Trump doubles down on 'China virus,' demands to know who in White House used phrase 'Kung Flu"

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President Trump on Wednesday continued to call COVID-19, the "China virus," and said he doesn't think labeling the novel coronavirus is racist or puts Asian-Americans at risk.

"No, not at all," Trump said during the noon press conference. "I think they probably would agree with it, 100 percent. It comes from China."

Trump has been under pressure from China as well as some Democrats to stop using the term "China virus" or "Wuhan virus." They believe the term stigmatizes China and borders on being racist. But instead if stopping, Trump has upped his use.

"I always treated the Chinese Virus very seriously," Trump tweeted Wednesday morning, commenting on news coverage about his response to the global pandemic that's killed 7,374 people so far. Trump's tweet was one of three he sent out Wednesday morning where he referred to COVID-19 the "Chinese Virus."

His refusal to change his wording comes as tensions rise between the United States and China over the origin of the virus as well as China's handling of the crisis.

TRUMP UNAPOLOGETICALLY USES PHRASE 'CHINESE VIRUS' AS CLASH ESCALATES WITH CHINA OVER ITS ORIGINS

On Tuesday, CBS reporter Weijia Jiang claimed in a tweet that an unnamed White House official had called the deadly virus the "Kung-Flu" to her face.

"This morning a White House official referred to #Coronavirus as the "Kung-Flu" to my face. Makes me wonder what they're calling it behind my back," she tweeted.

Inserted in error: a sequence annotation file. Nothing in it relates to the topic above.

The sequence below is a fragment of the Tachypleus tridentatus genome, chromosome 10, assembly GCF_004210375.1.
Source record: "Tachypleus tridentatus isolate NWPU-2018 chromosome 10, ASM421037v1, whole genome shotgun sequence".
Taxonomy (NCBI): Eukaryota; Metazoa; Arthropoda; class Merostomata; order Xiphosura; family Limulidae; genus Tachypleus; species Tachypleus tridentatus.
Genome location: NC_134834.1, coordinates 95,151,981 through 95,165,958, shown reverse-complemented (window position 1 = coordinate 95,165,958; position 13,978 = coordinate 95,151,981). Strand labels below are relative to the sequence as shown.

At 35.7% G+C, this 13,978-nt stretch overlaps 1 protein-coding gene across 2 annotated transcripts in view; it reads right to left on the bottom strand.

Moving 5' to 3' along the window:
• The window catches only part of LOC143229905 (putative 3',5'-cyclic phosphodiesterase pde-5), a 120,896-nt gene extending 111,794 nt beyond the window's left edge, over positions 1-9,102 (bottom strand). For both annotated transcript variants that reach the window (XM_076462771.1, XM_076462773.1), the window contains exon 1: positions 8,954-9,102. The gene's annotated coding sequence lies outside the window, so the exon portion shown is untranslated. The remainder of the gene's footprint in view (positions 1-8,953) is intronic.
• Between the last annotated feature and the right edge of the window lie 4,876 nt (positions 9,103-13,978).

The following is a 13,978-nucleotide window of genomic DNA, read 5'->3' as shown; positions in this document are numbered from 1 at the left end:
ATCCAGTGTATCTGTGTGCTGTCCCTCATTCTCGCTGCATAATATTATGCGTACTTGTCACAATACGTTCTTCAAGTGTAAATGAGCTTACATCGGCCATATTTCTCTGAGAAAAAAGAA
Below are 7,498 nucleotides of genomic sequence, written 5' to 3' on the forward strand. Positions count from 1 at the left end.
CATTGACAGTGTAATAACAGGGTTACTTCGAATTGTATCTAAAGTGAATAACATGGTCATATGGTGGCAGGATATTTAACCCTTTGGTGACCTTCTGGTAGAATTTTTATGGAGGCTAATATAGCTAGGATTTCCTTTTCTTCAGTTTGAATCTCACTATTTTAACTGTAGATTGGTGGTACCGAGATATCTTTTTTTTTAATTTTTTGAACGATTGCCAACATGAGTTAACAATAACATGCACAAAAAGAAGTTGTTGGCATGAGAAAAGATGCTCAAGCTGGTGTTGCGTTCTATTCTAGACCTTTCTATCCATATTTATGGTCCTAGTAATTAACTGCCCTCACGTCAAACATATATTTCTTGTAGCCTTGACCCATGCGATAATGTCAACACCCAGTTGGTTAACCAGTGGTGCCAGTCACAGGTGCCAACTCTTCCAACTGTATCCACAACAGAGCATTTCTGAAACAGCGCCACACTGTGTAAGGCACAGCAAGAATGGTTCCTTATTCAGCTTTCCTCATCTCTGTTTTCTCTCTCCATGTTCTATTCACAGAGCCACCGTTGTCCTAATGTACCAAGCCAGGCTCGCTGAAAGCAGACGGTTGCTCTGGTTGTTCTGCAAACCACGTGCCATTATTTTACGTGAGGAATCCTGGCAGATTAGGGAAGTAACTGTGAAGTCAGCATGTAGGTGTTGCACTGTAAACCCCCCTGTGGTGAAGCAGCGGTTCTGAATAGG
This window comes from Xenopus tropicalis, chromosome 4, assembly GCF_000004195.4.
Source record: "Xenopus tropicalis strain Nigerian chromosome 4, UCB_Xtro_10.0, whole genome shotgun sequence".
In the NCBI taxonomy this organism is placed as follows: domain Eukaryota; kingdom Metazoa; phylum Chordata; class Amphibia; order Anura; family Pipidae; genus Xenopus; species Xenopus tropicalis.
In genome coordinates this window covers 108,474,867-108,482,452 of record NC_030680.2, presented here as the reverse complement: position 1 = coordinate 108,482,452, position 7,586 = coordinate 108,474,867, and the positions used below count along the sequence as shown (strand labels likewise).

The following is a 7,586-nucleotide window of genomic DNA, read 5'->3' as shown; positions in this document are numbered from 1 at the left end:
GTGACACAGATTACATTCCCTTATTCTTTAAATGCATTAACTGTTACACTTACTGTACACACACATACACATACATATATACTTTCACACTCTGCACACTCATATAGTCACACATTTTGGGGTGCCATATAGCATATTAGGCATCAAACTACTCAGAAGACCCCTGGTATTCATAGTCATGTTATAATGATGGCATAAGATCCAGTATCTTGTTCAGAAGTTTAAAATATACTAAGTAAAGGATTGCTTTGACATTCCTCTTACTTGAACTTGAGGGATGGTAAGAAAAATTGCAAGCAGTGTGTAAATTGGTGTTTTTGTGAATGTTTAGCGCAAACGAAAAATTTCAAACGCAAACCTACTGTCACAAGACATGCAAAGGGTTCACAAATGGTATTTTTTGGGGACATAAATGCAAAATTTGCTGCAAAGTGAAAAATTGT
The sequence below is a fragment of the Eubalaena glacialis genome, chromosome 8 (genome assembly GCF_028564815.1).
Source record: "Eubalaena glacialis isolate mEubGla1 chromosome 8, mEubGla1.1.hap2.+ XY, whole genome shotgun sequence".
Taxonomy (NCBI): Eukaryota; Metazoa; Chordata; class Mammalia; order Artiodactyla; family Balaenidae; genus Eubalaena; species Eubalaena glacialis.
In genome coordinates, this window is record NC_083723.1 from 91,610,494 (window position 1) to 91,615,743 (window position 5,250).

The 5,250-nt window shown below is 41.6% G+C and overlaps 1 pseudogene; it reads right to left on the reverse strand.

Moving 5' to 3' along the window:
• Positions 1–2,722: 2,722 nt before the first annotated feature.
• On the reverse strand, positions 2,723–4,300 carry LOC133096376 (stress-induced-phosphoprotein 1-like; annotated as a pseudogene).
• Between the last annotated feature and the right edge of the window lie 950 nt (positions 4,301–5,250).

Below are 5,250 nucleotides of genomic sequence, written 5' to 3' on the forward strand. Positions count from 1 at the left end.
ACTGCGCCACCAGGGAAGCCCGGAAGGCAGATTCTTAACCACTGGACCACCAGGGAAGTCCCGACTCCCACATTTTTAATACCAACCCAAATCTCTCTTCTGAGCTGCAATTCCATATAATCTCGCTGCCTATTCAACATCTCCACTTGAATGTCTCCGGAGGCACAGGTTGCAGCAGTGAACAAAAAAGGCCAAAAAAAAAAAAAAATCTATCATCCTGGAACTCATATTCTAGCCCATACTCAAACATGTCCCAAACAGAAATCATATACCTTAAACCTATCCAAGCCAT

During Wednesday's briefing, PBS White House correspondent Yamiche Alcindor pressed Trump about someone in his administration using the phrase "Kung-Flu."

In the bizarre exchange, Trump asked Alcindor to repeat the phrase "Kung-Flu" and asked her directly which White House official had used the term. She said she did not get a name.

Earlier in the day, White House advisor Kellyanne Conway took a more combative tone with reporters and though she said using the phrase "Kung-Flu" was wrong, she refused to engage in a "hypothetical" and demanded to know who in the White House had the exchange with Jiang.

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At one point, Conway turned around and said, "Weijia, who was it? Tell us!"

Jiang said, "I think you understand how these conversations go," to which Conway replied, "No, I don't know how these conversations go and that is highly offensive so you should tell us all who it is."

Fox News' Tyler Olsen contributed to this report.